Despite having seen Alien innumerable times, I caught a line I’d not heard before (or maybe just never paid attention to). Toward the beginning of the film, after the egg alien has deposited its egg inside Kane (John Hurt) and fallen off and died, Ash (Ian Holm) is examining it. While the others are still wary about the creature, Ash says something like “I doubt it’s a zombie.” (I can’t recall the exact line.) And for the first time in a long while I felt a little spark of creativity. I found myself imagining the Alien aliens as zombie aliens. As if they aren’t already hard to kill! Now you have to kill them again!

Too bad I don’t have rights to those characters. I could’ve run with that idea.

Needles and Pins

ImageI never before pictured myself as a pincushion, but there I was on my back, with tiny, thin needles in my feet, hands, and left ear. And a couple in my left leg.

If you’ve never tried acupuncture, it’s hard to describe the sensation of those little needles going in, but they don’t hurt. Except for the ones in my ear, and I gradually got used to those. What was weird – and painful – for me were the sensations inside my head as the acupuncturist chased the pain from one spot inside my brain to another with each needle insertion. Not that I’ve never before had headaches which moved around, but to feel them do so decisively at the behest of an outside influence is just, well, weird. Finally, the pain seemed trapped on the upper right side as the acupuncturist inserted one last needle and left the room, letting my body adjust and to heal.

The pain wasn’t finished of course. It had itself a merry little dance from the right side of my brain to the left, and back, settling into a strange-feeling patch of pressure around my right ear, and then back over to the left, before – perhaps with nowhere else to go – it slipped away, leaving my brain finally free. A stupendous feeling.

That may not seem like such a big deal to someone who suffers from only an occasional headache, but to a migraine sufferer or someone with chronic headaches or cluster headaches, having a pain-free brain sometimes feels like a miracle. Especially for me lately. These past few months have seen maybe five pain-free days each month, leaving me in a perpetual fog. Know what it’s like to feel as if your brain is wearing a wet fuzzy sock? I do. It’s especially frustrating for a writer like myself, with my ability to concentrate, to create, rapidly diminishing under the onslaught of pain and medication. This had become the norm for me. My brain had come to expect the pain, to look for it. Image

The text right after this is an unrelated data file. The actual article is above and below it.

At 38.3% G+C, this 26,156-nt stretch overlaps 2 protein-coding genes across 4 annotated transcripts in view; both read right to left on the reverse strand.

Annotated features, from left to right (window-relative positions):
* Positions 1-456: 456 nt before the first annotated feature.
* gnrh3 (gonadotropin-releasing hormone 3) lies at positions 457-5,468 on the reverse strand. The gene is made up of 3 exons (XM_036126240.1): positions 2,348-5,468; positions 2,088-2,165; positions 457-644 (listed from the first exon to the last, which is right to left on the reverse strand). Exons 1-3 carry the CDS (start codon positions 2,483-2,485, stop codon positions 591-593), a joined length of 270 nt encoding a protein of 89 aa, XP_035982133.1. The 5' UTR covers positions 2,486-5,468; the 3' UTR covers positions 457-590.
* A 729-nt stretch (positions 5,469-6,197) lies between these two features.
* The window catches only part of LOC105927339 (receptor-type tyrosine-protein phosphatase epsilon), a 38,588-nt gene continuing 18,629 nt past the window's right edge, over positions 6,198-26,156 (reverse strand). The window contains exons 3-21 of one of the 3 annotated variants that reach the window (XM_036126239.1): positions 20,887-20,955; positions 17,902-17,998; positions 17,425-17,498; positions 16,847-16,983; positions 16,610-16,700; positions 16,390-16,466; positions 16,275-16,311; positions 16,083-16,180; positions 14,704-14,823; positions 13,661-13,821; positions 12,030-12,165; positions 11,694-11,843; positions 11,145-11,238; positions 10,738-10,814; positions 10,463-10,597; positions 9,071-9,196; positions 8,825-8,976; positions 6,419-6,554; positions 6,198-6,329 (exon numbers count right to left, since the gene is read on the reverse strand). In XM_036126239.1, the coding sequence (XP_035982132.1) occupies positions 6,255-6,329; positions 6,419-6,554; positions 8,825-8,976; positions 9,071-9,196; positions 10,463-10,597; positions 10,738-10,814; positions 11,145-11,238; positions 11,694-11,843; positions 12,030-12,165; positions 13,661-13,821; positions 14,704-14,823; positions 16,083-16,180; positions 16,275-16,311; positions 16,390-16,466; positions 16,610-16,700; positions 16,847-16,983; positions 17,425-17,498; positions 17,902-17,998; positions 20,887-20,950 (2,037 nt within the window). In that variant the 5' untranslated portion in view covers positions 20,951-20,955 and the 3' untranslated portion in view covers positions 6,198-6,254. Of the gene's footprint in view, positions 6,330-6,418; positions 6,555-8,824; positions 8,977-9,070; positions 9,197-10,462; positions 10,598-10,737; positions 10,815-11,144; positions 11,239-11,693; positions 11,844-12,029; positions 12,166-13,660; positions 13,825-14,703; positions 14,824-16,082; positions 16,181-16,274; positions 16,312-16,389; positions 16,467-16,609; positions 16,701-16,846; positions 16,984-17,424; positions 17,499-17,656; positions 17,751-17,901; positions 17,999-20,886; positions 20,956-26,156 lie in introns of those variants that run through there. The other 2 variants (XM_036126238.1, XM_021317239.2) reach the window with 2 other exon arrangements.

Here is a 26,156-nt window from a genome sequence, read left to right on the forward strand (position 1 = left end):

But I cannot let myself succumb to this new normal. Not only do I need to function in daily life, I also need to write. And that’s become increasingly harder as the months crawl by. (Hell, I haven’t even been able to muster enough motivation to read a book.) So I’ve decided to try something different, an alternative medicine which some people are skeptical about, but which others I know have had success in dealing with chronic pain and other issues. I’ve only had one treatment so far, and it’s not an instant cure, but I’m willing to try. I want to try. I want the old me back.

The pain won’t give up the fight easily. I can already feel it trying to worm its way back through my brain, trying to take over my life once again. But I can fight back. And I’m looking forward to a good fight!Image